Pipeline purchase seen as ‘betrayal’ by many opponents
OTTAWA—CANADA’S spy agency says many members of the environmental and Indigenous communities see the federal purchase of the Trans Mountain pipeline as a betrayal, and suggests that could intensify opposition to expanding the project.
A Canadian Security Intelligence Service (CSIS) assessment highlights a renewed sense of indignation among protesters and clearly indicates the spy service’s ongoing A CSIS assessment shows a renewed sense of indignation among protesters.
interest in anti-petroleum activism.
The Canadian Press used the Access to Information Act to obtain a heavily censored copy of the June CSIS brief, originally classified top secret. Civil liberties and environmental activists questioned the rationale for CSIS’S interest, given that opposition to the pipeline project has been peaceful.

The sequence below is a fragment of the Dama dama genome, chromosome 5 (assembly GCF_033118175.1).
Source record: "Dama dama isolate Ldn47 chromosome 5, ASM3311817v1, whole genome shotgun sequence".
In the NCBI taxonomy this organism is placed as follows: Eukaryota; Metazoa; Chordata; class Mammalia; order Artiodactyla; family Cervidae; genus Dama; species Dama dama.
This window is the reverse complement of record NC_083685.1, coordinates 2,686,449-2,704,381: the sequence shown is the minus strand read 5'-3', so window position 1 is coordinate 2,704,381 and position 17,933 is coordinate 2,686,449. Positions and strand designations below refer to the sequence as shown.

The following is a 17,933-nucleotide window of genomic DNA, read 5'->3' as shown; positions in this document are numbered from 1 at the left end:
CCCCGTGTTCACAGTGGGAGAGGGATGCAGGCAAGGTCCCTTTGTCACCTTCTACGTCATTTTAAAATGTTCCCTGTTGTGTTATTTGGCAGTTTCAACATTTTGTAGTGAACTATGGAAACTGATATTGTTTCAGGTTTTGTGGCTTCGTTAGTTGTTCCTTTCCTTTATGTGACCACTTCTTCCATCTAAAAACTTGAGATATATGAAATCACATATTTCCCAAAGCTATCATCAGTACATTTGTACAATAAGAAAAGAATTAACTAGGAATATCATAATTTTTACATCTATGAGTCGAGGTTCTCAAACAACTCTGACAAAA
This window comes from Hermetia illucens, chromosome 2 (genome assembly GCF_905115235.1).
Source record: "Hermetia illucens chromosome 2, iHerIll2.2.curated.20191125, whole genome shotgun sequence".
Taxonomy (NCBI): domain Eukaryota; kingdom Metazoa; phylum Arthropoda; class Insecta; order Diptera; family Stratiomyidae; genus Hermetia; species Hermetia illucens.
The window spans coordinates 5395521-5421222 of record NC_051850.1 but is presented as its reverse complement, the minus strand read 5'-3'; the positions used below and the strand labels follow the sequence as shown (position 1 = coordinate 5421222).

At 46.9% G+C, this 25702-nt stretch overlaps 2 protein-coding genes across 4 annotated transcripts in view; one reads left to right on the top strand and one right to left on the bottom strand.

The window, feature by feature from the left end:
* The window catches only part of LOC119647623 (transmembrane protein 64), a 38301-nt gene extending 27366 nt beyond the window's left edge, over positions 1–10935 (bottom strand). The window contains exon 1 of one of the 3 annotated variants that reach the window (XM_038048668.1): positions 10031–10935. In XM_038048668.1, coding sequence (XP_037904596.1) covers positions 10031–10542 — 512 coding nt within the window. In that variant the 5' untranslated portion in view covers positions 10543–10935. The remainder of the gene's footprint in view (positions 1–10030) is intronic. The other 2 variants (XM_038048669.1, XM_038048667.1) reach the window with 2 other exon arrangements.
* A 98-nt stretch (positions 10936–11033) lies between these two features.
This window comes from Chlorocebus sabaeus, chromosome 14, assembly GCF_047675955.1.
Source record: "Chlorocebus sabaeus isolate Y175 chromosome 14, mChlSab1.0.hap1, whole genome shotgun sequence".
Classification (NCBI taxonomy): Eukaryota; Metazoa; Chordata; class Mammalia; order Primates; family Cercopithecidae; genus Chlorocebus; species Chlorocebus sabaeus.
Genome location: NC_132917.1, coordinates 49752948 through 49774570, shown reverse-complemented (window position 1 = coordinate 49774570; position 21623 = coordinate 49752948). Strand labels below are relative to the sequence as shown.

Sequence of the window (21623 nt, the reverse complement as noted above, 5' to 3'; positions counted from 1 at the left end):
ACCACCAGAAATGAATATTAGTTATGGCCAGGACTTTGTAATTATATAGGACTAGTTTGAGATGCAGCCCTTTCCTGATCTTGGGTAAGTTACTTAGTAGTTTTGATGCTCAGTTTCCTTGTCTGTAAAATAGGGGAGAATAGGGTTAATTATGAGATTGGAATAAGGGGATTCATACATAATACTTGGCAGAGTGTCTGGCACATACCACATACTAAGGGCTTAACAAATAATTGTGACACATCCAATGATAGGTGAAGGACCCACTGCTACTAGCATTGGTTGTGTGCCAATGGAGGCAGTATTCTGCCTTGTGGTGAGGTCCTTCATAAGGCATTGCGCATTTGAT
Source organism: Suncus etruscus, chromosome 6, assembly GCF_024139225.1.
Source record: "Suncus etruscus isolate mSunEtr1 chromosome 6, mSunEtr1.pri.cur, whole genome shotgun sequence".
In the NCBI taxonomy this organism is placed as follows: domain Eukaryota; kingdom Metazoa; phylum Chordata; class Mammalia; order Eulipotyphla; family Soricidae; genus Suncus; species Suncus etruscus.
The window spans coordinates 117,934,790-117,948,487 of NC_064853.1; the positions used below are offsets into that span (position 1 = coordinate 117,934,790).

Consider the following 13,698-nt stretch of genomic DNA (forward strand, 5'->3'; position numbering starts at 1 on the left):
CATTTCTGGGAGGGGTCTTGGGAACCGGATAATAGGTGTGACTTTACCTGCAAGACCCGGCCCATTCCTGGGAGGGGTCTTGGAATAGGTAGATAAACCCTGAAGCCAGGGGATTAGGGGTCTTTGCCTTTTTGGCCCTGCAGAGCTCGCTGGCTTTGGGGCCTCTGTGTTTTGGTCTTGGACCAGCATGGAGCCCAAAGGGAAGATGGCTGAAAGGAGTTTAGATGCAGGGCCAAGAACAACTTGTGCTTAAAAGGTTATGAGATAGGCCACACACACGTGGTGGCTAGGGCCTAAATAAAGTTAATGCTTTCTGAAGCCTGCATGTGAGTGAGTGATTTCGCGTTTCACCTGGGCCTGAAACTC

CSIS spokesperson Tahera Mufti stressed the spy service is committed to following the governing legislation that forbids it to probe lawful protest and dissent.
“While we cannot publicly disclose our investigative interests, we can say that it is important for the service to pose important analytical questions on these types of issues, such as the question of whether developments such as the purchase of a pipeline could give rise to a nationalsecurity threat to Canada’s critical infrastructure.”